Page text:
Update on Insecticides and Miticides for the Ornamental Market
I’ve been kidding around at some of the recent conferencesby polling the audience to determine its makeup. First, I ask how many in theaudience work in greenhouses, then how many work in nurseries or both sincemany nurseries have associated greenhouses. Lastly, I jest that what’s left ofthe audience must be the chem-reps. It seems like at every conference of late,most of the representatives of the chemical companies are there to give alittle speech about the latest products they have on the market forornamentals.
Mostly they concentrate on the fungicides, but occasionally they have a new or developing insecticide or miticide. Relatively few insecticides have been in development over the last few years, but there is hope on the horizon. I’m becoming aware of more compounds that are somewhat secret in nature, and if I told you about them I’d have to eliminate you. Well. . .they might eliminate me. However, that should provide you with some hope for the future. It is very important that the ornamental industry be provided with more alternatives for pest control. Resistance management begs for it.
Although you can see more reps at every conference, youmight not hear the same story every time. The companies themselves and labelshave been changing very rapidly. It’s easy to discuss what’s available here inCalifornia, but that will leave out a number of pesticides that are firstregistered everywhere else. I particularly like Ann Chase’s description of alist of fungicides she provided last year in her column. She said, “Themajority of the products included are currently labeled somewhere in the UnitedStates, though you should check the label to see if they are registered for usein your area.” I completely agree, and that’s the approach I will take inthis discussion.
As you are probably already aware, there has been a flurryof new miticides in development over the past few years. Some of them arealready on the market. The following is a review of the most recent changes.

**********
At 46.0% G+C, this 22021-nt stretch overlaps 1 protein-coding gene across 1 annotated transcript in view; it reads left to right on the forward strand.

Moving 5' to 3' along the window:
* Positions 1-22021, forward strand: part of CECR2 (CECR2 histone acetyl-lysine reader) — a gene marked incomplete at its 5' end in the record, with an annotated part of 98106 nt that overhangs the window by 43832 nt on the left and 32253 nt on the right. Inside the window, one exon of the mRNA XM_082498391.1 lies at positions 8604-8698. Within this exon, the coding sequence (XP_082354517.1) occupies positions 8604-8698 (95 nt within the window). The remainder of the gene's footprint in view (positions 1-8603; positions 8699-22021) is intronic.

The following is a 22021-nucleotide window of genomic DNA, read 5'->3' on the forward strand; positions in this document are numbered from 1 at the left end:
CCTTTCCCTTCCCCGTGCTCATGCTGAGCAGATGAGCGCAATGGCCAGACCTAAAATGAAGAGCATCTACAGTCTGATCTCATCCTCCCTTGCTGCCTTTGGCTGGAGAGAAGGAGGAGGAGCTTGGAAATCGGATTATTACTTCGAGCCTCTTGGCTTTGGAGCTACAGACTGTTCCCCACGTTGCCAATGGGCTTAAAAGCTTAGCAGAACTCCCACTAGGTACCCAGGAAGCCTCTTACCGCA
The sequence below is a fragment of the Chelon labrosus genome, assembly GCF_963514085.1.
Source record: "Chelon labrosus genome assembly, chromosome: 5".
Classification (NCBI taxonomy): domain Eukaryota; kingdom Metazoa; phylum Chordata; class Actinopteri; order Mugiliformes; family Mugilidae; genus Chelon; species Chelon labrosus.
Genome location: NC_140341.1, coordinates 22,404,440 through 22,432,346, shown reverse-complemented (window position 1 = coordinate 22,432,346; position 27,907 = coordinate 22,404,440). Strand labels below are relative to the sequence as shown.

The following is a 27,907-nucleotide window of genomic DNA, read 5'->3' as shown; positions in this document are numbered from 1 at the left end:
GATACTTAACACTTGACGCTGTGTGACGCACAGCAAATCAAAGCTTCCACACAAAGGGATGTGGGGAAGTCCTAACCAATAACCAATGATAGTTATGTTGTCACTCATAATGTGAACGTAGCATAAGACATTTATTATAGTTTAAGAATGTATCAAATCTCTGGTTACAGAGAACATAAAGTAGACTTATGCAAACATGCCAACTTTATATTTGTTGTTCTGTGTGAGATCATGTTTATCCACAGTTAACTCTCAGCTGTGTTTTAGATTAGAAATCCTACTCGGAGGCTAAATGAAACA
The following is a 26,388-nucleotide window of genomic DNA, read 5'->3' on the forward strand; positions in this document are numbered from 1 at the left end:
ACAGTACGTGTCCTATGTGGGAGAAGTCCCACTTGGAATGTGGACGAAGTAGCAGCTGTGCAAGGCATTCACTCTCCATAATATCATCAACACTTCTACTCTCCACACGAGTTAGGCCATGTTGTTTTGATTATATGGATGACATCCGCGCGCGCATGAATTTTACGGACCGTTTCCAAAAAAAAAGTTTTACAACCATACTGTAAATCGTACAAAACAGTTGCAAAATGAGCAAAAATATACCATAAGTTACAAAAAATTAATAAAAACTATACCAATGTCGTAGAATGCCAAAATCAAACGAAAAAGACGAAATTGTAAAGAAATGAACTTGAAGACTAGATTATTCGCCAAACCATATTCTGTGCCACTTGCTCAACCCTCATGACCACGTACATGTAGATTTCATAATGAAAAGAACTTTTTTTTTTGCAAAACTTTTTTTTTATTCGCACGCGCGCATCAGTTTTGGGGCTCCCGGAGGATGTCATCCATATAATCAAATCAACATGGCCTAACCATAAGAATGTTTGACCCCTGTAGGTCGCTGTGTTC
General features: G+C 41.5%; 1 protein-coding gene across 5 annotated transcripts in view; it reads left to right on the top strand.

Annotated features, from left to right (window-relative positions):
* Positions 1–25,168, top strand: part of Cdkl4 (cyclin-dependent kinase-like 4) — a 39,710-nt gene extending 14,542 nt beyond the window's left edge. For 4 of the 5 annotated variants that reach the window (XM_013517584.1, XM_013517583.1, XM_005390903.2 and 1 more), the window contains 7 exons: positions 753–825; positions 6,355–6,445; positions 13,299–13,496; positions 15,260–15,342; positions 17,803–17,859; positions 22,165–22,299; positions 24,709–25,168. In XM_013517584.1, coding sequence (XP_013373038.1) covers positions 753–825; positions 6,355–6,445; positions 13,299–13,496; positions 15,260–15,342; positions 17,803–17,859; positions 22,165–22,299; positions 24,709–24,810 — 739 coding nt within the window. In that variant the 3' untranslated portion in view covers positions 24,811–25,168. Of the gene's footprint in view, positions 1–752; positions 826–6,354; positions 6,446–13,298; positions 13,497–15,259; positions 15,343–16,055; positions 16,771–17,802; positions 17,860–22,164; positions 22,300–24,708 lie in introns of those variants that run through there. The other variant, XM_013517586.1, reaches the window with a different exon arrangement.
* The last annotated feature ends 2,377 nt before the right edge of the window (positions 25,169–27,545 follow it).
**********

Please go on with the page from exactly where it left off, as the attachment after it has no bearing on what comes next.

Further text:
EPA registration for Tetrasan 5WDG (etoxazole) from ValentUSA and Ultiflora (milbemectin) from Gowan are expected this fall, hopefully bythe time this article is published. Tetrasan is a 5-percent WDG (waterdispersible granule) that can be used at 8-16 ounces 100 per gallon. It’s a newclass of miticide with a mode of action much like an insect growth regulator.Mites are not insects, but they still have to shed their skin to grow. Likeinsect growth regulators, they don’t kill adults, but are active on eggs andnymphs, and may sterilize adult females. Residual activity lasts between 21-28days. Ultiflora is a naturally derived, broad-spectrum miticide withtranslaminar activity. Like Avid (abamectin), Ultiflora also has activityagainst leafminers. Residual control is 21-28 days.
Floramite SC (bifenazate) has been around for awhile now asa wettable powder, but Uniroyal has developed an SC formulation. It already hasa federal label and some state labels. It has a better wetting agent in the SCformulation, and Uniroyal has been demonstrating better activity with the SCthan with the comparable WP. We’ve had similar results here at UCR againstLewis mite on poinsettia.
Akari 5SC (fenproximate) miticide from SePRO now has aninteriorscape label, formerly greenhouse-only for spider mites. Outdoorregistration is expected next year and SePRO is expanding the label to includeeriophyid and tarsonemid mites.
I won’t belabor the fact thatthe broad-spectrum pesticides of the past are dwindling at an ever-increasingrate. Last year, Dr. Dick Lindquist mentionedfenoxycarb and bendiocarb in this report. This year (2002),greenhouse use of Knoxout GH (diazinon) and Fulex Dithio Smoke/Plantfume 103(sulfotepp) were lost, and Nemacur (fenamiphos) will be phased out over thenext few years. Diazinon sales must stop by the end of this year. Sulfoteppproduction and sale were to have been terminated by September 30 this year, anduse must stop September 30, 2004. In spite of the bad news, the outlook isstill promising because a number of new insecticides have been underdevelopment in the last few years and some are now available. The only downsideis that they have a somewhat narrower spectrum of activity.
Pedistal 10 SC (novaluron) is anew product from Uniroyal. It is considered a benzopheny urea much like diflubenzuron.It acts the same way too, as an IGR or a chitin synthesis inhibitor. It isexpected to reduce the reliance on OPs, has low mammalian toxicity, and isconsidered to be a low risk to the environment and non-target organisms. It hasactivity against thrips, whitefly, lepidoptera and leafminer. An earlierversion called Rimon 10EC received the federal and state labels first but wassubmitted for greenhouse use only. Uniroyal resubmitted for greenhouse,nursery, landscape, Á interiorscape and shadehouse use, and the SCformulation should be available sometime this fall.